Close to $1.20, the euro climbed to a two-and-a-half-year high against the dollar in thin trade yesterday, extending gains made at the end of last week, writes Sam Forgione
European Central Bank president Mario Draghi’s decision to hold back from talking down the euro at the central bankers’ meeting in Jackson Hole, on Friday, despite the currency’s double-digit gains this year, continued to weigh on the dollar and sent the euro to $1.1963 yesterday, its strongest against the greenback since January 2015.
The dollar also weakened after Tropical Storm Harvey paralysed Houston, the US’s fourth-biggest city, spurring worries about the storm’s potential impact on the American economy.
The dollar index, which measures the greenback against a basket of six major rivals, hit its lowest since May 2016 of 92.369.
“In general, what you’re seeing is a consistent tone of dollar weakness,” said Kathy Lien, managing director at BK Asset Management in New York.
“The disappointment from Yellen at Jackson Hole on Friday has carried over to trading this week”, Lien said, adding that Draghi’s remarks continued to underpin the euro while the impact of Harvey was weighing slightly on the greenback.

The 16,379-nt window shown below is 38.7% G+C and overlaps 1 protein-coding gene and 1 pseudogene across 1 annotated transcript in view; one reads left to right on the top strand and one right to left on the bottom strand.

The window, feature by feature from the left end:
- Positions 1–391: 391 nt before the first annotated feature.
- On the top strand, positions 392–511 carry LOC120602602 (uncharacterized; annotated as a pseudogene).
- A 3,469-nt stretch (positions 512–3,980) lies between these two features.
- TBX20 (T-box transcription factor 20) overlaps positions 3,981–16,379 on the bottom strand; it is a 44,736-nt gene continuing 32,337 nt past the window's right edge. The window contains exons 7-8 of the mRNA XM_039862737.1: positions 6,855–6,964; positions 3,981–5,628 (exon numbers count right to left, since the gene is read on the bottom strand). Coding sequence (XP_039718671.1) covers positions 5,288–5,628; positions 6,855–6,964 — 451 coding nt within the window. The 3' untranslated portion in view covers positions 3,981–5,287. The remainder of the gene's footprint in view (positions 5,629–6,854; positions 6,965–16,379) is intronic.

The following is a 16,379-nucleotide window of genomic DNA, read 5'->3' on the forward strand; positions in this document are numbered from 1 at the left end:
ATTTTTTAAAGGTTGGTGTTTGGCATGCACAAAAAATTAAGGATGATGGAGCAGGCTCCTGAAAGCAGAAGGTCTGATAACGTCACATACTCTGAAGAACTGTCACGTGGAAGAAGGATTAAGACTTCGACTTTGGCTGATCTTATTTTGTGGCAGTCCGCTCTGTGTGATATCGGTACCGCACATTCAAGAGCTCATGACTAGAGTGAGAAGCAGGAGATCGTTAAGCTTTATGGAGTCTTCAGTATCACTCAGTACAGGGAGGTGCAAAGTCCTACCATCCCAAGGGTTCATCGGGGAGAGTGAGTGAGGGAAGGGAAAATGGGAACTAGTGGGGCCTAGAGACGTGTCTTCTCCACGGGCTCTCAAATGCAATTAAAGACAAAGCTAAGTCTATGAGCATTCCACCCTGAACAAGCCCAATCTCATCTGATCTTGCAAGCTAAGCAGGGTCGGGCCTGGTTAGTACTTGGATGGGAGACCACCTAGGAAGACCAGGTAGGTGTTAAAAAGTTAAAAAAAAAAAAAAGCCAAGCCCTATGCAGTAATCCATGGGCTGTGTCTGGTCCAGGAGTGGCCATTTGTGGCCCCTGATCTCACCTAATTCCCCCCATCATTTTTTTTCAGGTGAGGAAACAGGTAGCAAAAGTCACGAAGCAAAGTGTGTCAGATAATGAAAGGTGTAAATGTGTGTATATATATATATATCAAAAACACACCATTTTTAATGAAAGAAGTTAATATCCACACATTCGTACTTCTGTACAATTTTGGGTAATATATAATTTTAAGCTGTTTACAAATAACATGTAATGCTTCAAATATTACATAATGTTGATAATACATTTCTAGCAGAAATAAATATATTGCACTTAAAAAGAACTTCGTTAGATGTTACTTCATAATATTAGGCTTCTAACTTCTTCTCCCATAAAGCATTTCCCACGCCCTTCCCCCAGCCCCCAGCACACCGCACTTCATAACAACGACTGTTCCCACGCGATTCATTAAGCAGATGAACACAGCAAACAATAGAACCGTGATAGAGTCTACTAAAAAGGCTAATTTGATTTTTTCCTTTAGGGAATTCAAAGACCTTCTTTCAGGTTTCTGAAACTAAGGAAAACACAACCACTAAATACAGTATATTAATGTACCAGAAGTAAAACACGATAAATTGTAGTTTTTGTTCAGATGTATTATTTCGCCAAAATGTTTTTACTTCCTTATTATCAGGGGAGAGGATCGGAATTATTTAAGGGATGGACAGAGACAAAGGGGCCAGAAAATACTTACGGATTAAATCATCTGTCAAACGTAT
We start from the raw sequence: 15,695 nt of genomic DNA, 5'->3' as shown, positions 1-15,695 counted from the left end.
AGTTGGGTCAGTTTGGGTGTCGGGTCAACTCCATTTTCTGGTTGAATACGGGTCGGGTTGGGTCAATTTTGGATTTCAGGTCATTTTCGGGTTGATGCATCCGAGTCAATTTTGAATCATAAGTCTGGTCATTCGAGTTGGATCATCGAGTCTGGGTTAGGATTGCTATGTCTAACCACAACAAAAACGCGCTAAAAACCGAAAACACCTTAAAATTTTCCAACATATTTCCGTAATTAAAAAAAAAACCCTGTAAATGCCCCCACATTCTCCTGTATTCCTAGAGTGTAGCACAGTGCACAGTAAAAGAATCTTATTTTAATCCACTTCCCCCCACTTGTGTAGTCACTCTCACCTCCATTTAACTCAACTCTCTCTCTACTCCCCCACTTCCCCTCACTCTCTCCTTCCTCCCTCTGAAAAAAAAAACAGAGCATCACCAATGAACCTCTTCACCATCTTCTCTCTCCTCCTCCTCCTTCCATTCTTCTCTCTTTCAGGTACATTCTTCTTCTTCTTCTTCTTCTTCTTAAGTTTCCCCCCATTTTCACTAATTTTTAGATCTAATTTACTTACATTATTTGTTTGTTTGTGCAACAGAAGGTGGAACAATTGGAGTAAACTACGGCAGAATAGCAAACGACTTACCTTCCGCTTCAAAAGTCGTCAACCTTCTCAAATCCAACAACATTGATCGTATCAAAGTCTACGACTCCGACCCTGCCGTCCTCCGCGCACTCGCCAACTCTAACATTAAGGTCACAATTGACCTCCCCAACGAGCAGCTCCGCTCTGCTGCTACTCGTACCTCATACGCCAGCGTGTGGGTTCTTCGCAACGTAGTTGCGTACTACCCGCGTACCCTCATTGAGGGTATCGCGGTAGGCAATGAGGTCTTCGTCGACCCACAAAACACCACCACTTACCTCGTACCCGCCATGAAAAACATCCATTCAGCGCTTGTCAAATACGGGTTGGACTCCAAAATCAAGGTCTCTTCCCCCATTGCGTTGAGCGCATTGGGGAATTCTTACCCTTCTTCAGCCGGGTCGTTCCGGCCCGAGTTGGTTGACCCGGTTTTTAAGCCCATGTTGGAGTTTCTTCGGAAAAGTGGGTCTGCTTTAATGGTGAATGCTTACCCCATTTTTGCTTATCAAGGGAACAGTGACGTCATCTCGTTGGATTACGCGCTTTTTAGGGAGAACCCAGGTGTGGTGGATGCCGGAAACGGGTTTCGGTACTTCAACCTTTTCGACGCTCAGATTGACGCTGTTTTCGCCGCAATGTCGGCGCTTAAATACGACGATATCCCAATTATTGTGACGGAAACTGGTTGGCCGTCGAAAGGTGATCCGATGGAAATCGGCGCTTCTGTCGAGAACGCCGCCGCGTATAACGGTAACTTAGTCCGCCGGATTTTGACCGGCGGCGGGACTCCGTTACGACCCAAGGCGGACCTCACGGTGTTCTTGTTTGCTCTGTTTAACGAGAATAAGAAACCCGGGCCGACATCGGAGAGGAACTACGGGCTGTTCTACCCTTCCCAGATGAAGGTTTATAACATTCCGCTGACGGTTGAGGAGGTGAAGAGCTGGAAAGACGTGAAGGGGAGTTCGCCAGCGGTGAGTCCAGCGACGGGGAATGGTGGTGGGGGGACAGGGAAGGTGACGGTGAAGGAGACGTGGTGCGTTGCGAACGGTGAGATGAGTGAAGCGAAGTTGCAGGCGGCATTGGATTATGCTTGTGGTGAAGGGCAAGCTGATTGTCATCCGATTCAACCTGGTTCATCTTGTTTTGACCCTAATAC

A public holiday in global foreign exchange capital London kept the market subdued. While hitting multi-month lows, the dollar index was last down only 0.4% and the euro was up just 0.2%.
The euro was broadly expected to remain firm in the short-term as investors focused on the ECB and whether it will announce plans to reduce debt-buying at its September policy meeting next week.
“[Draghi] does not seem to be overly concerned with the current euro levels, which is the market’s justification to move the euro higher,” said Commerzbank currency strategist Esther Reichelt in Frankfurt. European shares fell yesterday as the euro strengthened.
The Stoxx index for eurozone stocks fell up to 0.7% to a two-week low before paring its losses to end 0.4% lower on the day.
Almost all sectors suffered losses yesterday with materials and construction stocks the biggest drag to the region’s equities.
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